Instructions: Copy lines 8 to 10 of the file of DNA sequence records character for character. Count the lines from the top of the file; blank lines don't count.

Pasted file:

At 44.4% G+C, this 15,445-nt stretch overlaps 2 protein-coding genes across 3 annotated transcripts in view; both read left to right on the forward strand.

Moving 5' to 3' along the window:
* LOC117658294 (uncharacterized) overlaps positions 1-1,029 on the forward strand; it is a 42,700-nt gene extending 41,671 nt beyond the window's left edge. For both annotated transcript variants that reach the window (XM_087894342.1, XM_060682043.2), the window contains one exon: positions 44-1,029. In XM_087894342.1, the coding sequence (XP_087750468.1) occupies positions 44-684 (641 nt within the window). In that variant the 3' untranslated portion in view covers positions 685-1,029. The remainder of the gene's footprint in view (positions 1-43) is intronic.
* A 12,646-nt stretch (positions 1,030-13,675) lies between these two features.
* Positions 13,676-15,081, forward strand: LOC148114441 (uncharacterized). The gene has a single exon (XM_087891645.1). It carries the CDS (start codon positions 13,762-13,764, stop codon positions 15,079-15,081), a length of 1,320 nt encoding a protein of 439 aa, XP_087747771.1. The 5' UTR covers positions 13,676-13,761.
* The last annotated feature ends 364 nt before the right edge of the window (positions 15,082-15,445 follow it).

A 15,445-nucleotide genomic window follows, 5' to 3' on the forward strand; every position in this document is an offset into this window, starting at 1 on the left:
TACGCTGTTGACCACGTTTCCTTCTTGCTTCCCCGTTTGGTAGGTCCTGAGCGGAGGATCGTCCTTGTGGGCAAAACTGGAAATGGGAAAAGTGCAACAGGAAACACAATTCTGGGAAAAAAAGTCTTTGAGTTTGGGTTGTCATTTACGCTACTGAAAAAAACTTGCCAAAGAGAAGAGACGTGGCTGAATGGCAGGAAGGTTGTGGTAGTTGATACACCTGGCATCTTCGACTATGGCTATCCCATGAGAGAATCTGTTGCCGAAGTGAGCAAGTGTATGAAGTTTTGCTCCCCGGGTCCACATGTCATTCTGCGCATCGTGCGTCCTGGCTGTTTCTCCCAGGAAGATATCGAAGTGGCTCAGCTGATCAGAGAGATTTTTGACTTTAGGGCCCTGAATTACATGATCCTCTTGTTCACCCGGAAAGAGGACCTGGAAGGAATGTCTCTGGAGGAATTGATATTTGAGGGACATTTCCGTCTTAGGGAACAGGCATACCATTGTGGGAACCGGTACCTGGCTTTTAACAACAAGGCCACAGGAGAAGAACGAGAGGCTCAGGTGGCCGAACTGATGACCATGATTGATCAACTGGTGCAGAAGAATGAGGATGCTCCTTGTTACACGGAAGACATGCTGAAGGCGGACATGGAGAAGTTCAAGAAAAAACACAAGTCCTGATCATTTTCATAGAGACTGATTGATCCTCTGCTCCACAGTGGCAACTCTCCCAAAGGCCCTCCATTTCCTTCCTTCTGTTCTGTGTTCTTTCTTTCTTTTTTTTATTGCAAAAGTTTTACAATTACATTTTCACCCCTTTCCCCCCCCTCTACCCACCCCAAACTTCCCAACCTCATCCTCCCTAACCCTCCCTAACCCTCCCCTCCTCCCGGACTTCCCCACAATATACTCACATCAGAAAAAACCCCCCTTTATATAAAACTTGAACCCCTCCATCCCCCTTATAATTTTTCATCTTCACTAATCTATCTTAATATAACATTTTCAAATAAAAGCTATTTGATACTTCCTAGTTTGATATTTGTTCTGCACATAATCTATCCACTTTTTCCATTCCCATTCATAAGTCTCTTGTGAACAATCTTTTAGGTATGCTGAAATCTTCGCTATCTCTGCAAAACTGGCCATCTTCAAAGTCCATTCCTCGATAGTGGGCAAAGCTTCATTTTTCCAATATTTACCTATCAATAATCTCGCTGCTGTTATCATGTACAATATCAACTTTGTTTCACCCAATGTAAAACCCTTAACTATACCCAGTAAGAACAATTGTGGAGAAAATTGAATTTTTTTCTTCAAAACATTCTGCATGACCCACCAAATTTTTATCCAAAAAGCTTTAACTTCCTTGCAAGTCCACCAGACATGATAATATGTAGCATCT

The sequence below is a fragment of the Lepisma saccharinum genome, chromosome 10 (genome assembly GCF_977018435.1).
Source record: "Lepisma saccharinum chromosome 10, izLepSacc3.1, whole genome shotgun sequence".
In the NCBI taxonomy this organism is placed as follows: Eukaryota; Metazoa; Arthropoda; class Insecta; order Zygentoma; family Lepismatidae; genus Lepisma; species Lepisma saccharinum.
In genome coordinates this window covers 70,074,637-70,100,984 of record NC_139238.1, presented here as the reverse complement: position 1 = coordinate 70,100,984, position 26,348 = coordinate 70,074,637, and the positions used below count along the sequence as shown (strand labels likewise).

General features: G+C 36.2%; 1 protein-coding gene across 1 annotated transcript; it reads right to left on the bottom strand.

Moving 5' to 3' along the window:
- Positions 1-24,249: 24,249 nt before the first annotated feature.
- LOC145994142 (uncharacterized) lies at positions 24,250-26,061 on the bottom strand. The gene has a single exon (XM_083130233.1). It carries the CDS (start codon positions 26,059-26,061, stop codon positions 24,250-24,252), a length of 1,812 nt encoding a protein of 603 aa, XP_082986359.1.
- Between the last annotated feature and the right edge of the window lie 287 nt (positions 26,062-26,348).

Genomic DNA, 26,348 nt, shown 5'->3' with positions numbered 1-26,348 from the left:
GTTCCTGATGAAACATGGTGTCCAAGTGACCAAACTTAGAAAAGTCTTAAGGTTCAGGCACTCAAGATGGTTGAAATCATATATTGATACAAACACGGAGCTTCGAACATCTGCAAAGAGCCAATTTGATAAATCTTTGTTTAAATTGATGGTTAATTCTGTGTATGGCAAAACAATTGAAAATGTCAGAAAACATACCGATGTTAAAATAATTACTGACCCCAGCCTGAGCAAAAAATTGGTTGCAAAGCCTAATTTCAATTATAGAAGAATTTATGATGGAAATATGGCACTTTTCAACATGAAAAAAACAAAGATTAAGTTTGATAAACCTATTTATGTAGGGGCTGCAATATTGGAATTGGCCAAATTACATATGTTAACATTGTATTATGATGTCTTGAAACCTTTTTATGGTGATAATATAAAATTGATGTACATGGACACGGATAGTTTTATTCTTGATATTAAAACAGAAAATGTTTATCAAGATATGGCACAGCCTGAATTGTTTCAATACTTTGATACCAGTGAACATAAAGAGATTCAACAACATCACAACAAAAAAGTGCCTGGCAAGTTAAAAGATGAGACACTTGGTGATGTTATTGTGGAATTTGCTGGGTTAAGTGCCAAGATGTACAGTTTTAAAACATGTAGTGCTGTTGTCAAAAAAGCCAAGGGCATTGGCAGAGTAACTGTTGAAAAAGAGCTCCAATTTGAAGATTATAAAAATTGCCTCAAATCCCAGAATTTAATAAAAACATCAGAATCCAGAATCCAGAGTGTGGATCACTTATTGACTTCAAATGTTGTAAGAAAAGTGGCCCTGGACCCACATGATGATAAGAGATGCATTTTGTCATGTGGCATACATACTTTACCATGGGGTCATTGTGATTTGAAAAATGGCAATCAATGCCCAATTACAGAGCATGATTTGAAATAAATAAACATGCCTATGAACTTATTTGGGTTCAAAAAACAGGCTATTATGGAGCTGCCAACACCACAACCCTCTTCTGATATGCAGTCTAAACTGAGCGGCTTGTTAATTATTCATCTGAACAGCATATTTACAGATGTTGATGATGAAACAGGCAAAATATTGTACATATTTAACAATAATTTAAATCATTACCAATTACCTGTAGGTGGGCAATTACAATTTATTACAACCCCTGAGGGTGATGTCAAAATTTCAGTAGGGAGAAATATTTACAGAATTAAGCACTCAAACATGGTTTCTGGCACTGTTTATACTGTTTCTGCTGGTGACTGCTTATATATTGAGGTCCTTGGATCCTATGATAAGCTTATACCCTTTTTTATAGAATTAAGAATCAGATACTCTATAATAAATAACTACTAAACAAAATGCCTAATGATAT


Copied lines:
TACGCTGTTGACCACGTTTCCTTCTTGCTTCCCCGTTTGGTAGGTCCTGAGCGGAGGATCGTCCTTGTGGGCAAAACTGGAAATGGGAAAAGTGCAACAGGAAACACAATTCTGGGAAAAAAAGTCTTTGAGTTTGGGTTGTCATTTACGCTACTGAAAAAAACTTGCCAAAGAGAAGAGACGTGGCTGAATGGCAGGAAGGTTGTGGTAGTTGATACACCTGGCATCTTCGACTATGGCTATCCCATGAGAGAATCTGTTGCCGAAGTGAGCAAGTGTATGAAGTTTTGCTCCCCGGGTCCACATGTCATTCTGCGCATCGTGCGTCCTGGCTGTTTCTCCCAGGAAGATATCGAAGTGGCTCAGCTGATCAGAGAGATTTTTGACTTTAGGGCCCTGAATTACATGATCCTCTTGTTCACCCGGAAAGAGGACCTGGAAGGAATGTCTCTGGAGGAATTGATATTTGAGGGACATTTCCGTCTTAGGGAACAGGCATACCATTGTGGGAACCGGTACCTGGCTTTTAACAACAAGGCCACAGGAGAAGAACGAGAGGCTCAGGTGGCCGAACTGATGACCATGATTGATCAACTGGTGCAGAAGAATGAGGATGCTCCTTGTTACACGGAAGACATGCTGAAGGCGGACATGGAGAAGTTCAAGAAAAAACACAAGTCCTGATCATTTTCATAGAGACTGATTGATCCTCTGCTCCACAGTGGCAACTCTCCCAAAGGCCCTCCATTTCCTTCCTTCTGTTCTGTGTTCTTTCTTTCTTTTTTTTATTGCAAAAGTTTTACAATTACATTTTCACCCCTTTCCCCCCCCTCTACCCACCCCAAACTTCCCAACCTCATCCTCCCTAACCCTCCCTAACCCTCCCCTCCTCCCGGACTTCCCCACAATATACTCACATCAGAAAAAACCCCCCTTTATATAAAACTTGAACCCCTCCATCCCCCTTATAATTTTTCATCTTCACTAATCTATCTTAATATAACATTTTCAAATAAAAGCTATTTGATACTTCCTAGTTTGATATTTGTTCTGCACATAATCTATCCACTTTTTCCATTCCCATTCATAAGTCTCTTGTGAACAATCTTTTAGGTATGCTGAAATCTTCGCTATCTCTGCAAAACTGGCCATCTTCAAAGTCCATTCCTCGATAGTGGGCAAAGCTTCATTTTTCCAATATTTACCTATCAATAATCTCGCTGCTGTTATCATGTACAATATCAACTTTGTTTCACCCAATGTAAAACCCTTAACTATACCCAGTAAGAACAATTGTGGAGAAAATTGAATTTTTTTCTTCAAAACATTCTGCATGACCCACCAAATTTTTATCCAAAAAGCTTTAACTTCCTTGCAAGTCCACCAGACATGATAATATGTAGCATCT

The sequence below is a fragment of the Lepisma saccharinum genome, chromosome 10 (genome assembly GCF_977018435.1).
Source record: "Lepisma saccharinum chromosome 10, izLepSacc3.1, whole genome shotgun sequence".